4 Questions Every VC Investor Will Ask in Your Pitch

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Presenting your startup to a venture capitalist (VC) investor can be intimidating. You are talking to exceptionally smart, successful individuals in a competitive market. According to statista, 2021 set a new record for venture capital investment in the US at nearly $330 billion – nearly double what it was a year ago. You are competing against a multitude of clever founders and amazing ideas. How can you best prepare for success?

Consider the VC’s point of view. With such a wide range of investment opportunities and pitches, VCs usually have certain criteria they look for to help them evaluate the opportunity. Think about what you want to know as a potential investor and build your pitch from there.

Even startups with brilliant ideas can turn the pitch bad before they even begin. Think about the following questions when preparing your next pitch.

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What problems does your startup solve for consumers?

Investors want to invest in innovative products or services with competitive, long-term potential. share successful pitches solving real world problems which have not yet been resolved by other companies in the market.

Consider who needs to have or use your product. Are you doing something that consumers can’t do without? What makes your product different and better than others? Are you providing a compelling reason for people to change their current habits? If consumers are currently using a different product or service why would they switch to your idea instead? Think seriously about the answers to these questions and include them clearly in your pitch. Answer investors’ tough questions before they ask.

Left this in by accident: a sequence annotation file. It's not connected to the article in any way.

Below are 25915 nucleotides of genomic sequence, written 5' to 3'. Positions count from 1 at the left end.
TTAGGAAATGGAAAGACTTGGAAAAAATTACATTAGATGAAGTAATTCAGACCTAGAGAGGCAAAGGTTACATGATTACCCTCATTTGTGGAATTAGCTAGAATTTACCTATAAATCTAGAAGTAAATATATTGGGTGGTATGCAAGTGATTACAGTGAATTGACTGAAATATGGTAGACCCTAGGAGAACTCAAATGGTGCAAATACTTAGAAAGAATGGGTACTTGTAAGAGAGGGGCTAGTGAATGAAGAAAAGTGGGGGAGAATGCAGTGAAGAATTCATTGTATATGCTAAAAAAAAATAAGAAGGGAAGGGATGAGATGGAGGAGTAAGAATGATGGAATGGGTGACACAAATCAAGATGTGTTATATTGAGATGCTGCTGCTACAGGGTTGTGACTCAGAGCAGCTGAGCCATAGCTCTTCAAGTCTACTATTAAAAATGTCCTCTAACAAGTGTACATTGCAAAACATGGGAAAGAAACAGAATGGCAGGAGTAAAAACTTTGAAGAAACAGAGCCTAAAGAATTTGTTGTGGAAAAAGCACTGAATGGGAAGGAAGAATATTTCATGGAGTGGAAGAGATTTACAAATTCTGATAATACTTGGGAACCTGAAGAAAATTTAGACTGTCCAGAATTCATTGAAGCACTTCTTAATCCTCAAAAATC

Why is now the best time?

Investors will probably want to know why now is the best time to invest in you, both from a market perspective and at the current stage of your startup.

Investors will need to see that your target market is currently large enough to generate a large return and be sure that you will be able to capture a large portion of that market. Why would your idea work now and why didn’t it work before? In order to capture the attention of venture capitalists it is important to demonstrate that your business will target an existing market opportunity.

With regard to timing within your organization, VCs will need to know what growth and revenue milestones you will hit and when you will hit them. They will also want to see proof that the business is a viable one with traction in your core market.

Be prepared to provide this information to investors in a detailed and realistic time frame.

RELATED: How a VC Wants to Pitch

What makes you the best leader for your opinion?

Your story just needs to feature prominently in any successful pitch. At this stage, VCs are mostly investing in the people behind the idea. A strong, determined leader with a clear vision for his idea is essential.

Include evidence of your prior success in your pitch. In addition to a proven track record, VCs want to see confidence in your pitch. Prepare your pitch to showcase your best features, including your drive, passion and presence.

Transparency is important throughout the pitch process, but especially now. It’s okay to be sensitive. No entrepreneur is strong in every field – it’s better to be honest about your weaknesses and your plan to hire strategically to help fill those gaps.

Also, demonstrate your coachability in your pitch. Be open to hearing VCs advise you and your company – they succeed for a reason.

RELATED: Everything You Need to Know to Pitch an Investor

Do you have the team to execute your vision?

In addition to you as a leader, VCs need to see the executive team as a whole. Be prepared to share that you not only have a unique idea, but that you have the right team behind you to make it happen.

Be prepared to talk about your team’s expertise and share a list of qualified, competent people who will play a key role in the company’s growth. Be prepared to share a thorough recruitment plan if you don’t have this team yet. In addition, VCs want to see that your team is committed to meeting the challenges ahead with a shared vision for success.

It’s also important to address the balance of your team. Do you have a Marketing Specialist? Product Guru? sales leader? Address any existing imbalances in team expertise and come up with a plan to fill those gaps. Demonstrate that you are a smart, strategic founder in the way you build your core team. Remember that VCs are not only investing in your business – they are investing in people as well.

In the end, perhaps the best way to prepare for a pitch meeting is to step into your potential investor’s shoes. Think about what you want to know before investing in a company and answer those questions clearly in your pitch.